Milling wax in-house became such a boon that the laboratory decided to expand their milling capabilities to include full-contour zirconia. “We saw the huge demand created by full-contour zirconia restorations when they came to the market. So we invested in a Wieland Zenotec mini milling machine and started milling Zenostar® full-contour zirconia restorations.” Rego says that a number of factors, including its strength, biocompatibility, esthetics, and cost efficiency influenced his decision to use Zenostar in his laboratory. “One particular factor that I’m greatly impressed with is how well these full-contour restorations are able to fit into tight occlusal spaces. Oftentimes, we will mill a Zenostar restoration, cut back the facial, build it out with IPS e.max Ceram, but keep the occlusal all-zirconia. This is a great solution for high-risk patients that require exceedingly strong and biocompatible restorations in areas of minimal occlusal space,” describes Rego.
Working with Ivoclar Vivadent has also opened Rego up to the possibility of milling materials beyond zirconia, including Ivoclar Vivadent’s IPS e.max® ceramic. “I have already pre-ordered the new ZENOTEC® WET system so that we’ll be able to mill IPS e.max with the patented IPS e.matrix™ in-house. The new IPS e.matrix will allow us to mill ceramic on the same volume and accuracy level that we’re currently milling zirconia, which will minimize the need to press those all-ceramic restorations. It will be a huge time saver and a great investment for the laboratory,” he describes.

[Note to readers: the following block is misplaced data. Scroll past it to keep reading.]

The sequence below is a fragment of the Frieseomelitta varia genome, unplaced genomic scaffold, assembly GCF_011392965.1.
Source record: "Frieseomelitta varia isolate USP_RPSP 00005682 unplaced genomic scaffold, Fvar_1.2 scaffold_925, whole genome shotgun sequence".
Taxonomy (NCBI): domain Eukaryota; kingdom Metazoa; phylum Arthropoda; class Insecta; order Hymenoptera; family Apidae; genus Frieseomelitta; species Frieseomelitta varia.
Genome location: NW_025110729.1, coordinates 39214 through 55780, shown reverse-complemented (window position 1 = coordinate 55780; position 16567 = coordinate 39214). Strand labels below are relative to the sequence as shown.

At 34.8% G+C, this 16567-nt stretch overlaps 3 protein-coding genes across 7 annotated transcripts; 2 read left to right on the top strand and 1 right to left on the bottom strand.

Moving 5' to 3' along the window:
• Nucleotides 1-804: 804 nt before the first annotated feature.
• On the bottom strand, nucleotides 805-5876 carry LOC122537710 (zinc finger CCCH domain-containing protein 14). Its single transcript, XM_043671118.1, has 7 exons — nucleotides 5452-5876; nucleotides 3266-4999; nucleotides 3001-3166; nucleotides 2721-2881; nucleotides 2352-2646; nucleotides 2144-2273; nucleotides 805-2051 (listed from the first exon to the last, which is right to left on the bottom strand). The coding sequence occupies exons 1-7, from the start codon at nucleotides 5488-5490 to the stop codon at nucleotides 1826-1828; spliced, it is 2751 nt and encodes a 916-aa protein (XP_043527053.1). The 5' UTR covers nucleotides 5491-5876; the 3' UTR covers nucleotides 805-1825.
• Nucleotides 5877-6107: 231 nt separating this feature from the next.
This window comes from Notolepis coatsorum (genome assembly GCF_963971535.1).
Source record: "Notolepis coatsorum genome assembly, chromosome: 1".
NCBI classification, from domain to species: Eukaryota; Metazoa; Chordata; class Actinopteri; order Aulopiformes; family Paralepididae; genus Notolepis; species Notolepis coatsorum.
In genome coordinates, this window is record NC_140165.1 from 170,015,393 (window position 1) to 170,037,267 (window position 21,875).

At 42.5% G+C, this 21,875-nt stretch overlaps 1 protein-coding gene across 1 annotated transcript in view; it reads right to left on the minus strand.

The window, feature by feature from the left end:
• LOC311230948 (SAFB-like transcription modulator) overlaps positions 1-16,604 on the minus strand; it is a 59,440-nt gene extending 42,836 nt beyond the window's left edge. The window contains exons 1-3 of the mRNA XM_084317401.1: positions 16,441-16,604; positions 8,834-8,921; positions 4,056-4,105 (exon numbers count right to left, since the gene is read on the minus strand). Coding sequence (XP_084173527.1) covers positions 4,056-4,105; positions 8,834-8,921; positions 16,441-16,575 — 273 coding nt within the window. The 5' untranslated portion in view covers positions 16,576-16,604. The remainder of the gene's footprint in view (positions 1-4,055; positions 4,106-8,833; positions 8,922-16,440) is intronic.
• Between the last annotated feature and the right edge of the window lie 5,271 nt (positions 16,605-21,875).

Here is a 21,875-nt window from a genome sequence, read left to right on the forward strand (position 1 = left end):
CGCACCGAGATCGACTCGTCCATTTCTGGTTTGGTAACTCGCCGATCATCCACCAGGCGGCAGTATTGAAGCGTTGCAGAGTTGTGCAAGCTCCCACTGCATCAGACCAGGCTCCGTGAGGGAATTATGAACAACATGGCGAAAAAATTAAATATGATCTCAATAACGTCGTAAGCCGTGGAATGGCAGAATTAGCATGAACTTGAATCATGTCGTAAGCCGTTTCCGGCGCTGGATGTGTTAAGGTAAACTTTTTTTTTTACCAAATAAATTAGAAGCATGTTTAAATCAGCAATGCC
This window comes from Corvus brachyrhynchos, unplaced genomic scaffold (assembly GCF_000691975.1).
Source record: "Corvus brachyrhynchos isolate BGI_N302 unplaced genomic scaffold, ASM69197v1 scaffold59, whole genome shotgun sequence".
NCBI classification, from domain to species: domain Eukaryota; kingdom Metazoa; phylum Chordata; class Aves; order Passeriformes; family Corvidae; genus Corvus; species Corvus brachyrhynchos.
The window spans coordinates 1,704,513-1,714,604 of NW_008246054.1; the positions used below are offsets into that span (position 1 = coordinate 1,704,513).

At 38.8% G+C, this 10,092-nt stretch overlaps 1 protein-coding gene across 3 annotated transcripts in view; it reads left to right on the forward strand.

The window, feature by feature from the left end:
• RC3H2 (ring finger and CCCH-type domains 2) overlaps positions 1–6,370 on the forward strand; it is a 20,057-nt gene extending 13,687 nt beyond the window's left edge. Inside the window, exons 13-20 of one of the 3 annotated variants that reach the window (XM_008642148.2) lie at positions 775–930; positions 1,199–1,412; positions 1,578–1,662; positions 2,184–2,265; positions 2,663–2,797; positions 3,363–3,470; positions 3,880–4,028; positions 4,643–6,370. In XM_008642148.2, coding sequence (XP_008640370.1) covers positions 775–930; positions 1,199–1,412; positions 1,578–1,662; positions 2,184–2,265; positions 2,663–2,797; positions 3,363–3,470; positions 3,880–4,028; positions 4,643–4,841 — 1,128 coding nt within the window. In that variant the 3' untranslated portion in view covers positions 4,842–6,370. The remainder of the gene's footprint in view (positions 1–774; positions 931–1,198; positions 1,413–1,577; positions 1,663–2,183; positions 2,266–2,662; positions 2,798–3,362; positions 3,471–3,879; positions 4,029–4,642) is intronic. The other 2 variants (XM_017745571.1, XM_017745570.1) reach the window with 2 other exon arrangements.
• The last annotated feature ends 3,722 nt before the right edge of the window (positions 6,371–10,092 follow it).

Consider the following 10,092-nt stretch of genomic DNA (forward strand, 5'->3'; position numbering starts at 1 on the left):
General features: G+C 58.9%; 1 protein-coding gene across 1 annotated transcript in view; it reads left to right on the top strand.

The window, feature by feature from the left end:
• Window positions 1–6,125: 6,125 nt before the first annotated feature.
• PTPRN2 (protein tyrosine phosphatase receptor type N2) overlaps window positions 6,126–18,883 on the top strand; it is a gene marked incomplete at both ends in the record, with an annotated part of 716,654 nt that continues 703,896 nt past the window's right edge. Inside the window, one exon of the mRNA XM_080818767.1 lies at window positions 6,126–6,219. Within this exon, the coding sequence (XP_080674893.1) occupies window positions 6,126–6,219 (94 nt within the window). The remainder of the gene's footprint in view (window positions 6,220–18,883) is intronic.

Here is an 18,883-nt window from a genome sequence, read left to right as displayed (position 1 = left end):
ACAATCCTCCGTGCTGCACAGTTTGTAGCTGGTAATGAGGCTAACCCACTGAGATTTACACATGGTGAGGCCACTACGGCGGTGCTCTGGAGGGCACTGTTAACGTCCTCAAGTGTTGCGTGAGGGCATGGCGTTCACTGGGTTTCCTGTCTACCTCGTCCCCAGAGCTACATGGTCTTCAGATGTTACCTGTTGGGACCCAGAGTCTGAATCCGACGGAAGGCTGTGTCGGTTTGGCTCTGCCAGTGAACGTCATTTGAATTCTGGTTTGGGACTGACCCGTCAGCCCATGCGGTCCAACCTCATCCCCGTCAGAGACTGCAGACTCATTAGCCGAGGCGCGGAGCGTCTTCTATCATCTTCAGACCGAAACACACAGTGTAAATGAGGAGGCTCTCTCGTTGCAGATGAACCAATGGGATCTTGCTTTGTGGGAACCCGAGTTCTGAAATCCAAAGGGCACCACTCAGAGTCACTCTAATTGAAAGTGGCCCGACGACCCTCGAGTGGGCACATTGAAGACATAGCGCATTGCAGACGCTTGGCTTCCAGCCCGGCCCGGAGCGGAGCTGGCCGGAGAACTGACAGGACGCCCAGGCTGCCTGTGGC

Since incorporating CAD/CAM technology and in-house milling into his production processes, Rego has been able to increase sales by 20% while only increasing expenses by 2%. “Our CAD/CAM systems have made our employees increasingly efficient. We let the machines do the mundane part of the work, while our staff concentrates on the artistry, personalizing each and every restoration. The employees love it because they get to focus on the aspects of the job that drew them to dental technology in the first place,” he says.
Even with more than 3 decades in the dental technology industry under his belt, Rego shows no signs of slowing down, and intends to continue to incorporate the latest technology and materials into his laboratory’s workflow for as long as he possibly can. “My favorite saying is: second place is just the first loser. In this industry, ensuring success is all about staying ahead of the curve!”
Disclaimer: The preceding material was provided by the manufacturer. The statements and opinions contained therein are solely those of the manufacturer and not of the editors, publisher, or the Editorial Board of Inside Dental Technology.
The Wieland Dental ZENOTEC® select from Ivoclar Vivadent is distinguished by its precision and productivity. The milling system combines state-of-the-art five-axis simultaneous operation with the advantages of automated manufacture and compact design. It offers user-friendly software, wet and dry grinding options, and a 16-position tool changer for efficient and universal milling.